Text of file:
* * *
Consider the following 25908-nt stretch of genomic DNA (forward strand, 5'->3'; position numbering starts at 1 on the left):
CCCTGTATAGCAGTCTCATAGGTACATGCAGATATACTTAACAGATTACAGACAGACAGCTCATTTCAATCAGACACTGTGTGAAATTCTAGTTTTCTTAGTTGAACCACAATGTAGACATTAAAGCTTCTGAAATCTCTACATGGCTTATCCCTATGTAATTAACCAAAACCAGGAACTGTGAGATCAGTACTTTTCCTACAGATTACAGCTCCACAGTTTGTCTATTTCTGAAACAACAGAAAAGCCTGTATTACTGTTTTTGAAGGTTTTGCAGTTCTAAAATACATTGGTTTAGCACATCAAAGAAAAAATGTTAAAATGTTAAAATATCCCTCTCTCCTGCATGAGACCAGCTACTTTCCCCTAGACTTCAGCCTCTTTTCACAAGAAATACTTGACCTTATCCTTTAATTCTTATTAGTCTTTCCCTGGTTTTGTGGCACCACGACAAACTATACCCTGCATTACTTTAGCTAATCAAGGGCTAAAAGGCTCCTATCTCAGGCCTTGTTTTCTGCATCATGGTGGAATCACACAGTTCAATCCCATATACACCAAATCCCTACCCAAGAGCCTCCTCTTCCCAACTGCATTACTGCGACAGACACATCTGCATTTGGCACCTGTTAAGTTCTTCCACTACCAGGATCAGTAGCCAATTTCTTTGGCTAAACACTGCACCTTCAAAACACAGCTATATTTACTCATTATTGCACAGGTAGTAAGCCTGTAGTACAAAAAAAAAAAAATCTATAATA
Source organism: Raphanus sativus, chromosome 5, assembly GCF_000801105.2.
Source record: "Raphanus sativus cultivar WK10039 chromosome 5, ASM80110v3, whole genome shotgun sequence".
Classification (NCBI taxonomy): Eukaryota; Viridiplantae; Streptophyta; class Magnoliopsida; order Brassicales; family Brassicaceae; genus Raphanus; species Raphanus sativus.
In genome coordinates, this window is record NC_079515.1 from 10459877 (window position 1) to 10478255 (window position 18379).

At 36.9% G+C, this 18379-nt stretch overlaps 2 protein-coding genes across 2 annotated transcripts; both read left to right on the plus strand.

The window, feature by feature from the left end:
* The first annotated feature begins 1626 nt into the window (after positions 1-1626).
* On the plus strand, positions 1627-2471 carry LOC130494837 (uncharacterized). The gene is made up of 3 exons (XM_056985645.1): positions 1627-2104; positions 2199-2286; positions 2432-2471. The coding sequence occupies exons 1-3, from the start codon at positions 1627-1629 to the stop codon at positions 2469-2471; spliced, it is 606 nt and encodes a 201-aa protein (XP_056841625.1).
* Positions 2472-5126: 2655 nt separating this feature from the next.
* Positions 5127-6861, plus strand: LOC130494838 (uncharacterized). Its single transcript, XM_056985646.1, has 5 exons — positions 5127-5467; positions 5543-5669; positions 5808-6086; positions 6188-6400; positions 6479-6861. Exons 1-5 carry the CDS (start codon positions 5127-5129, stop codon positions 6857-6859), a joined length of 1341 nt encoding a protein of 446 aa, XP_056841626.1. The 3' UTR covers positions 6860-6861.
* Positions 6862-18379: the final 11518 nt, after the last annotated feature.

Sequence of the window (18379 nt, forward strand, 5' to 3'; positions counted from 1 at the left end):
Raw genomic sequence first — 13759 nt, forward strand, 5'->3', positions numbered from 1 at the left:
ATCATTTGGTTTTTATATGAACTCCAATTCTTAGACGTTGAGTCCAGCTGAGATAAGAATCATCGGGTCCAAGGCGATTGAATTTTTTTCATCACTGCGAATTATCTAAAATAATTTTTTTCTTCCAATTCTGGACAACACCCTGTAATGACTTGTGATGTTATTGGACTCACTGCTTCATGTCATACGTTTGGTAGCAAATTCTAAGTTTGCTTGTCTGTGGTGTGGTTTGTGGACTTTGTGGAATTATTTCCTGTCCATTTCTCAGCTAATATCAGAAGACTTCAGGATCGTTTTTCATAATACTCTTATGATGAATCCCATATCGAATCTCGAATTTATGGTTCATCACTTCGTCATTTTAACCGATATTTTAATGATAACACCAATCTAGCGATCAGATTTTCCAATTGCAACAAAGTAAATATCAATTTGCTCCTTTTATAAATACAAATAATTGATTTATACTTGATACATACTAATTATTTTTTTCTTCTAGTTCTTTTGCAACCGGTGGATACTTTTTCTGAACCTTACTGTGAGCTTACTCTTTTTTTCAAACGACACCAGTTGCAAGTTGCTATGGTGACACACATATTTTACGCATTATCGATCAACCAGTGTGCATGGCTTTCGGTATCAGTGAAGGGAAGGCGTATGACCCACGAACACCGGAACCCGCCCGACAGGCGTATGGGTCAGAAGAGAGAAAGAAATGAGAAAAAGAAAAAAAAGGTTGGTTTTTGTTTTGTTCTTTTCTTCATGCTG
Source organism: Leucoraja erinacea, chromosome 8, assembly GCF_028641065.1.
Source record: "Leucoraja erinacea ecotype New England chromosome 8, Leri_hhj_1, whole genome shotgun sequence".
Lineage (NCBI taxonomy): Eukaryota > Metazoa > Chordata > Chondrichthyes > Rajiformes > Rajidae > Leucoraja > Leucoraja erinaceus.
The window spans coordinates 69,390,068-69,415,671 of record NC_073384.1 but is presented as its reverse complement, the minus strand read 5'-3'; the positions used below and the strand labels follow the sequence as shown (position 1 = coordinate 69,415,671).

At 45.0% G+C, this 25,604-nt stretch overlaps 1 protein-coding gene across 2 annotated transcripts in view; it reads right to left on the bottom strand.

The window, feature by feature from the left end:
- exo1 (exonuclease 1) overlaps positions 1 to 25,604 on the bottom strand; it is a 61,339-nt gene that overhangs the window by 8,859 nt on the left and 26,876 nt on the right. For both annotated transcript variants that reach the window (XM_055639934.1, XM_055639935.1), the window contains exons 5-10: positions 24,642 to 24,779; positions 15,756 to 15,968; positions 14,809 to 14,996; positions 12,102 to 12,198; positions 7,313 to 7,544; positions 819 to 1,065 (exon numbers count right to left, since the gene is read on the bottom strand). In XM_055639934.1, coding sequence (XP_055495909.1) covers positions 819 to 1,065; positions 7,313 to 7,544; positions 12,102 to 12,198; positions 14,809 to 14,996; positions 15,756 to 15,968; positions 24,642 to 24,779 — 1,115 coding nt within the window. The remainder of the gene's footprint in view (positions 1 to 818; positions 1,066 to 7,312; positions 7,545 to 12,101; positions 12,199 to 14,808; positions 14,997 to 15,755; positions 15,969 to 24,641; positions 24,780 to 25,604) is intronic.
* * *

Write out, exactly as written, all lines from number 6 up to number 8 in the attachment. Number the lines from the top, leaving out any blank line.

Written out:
In genome coordinates, this window is record NC_079515.1 from 10459877 (window position 1) to 10478255 (window position 18379).

At 36.9% G+C, this 18379-nt stretch overlaps 2 protein-coding genes across 2 annotated transcripts; both read left to right on the plus strand.

The window, feature by feature from the left end: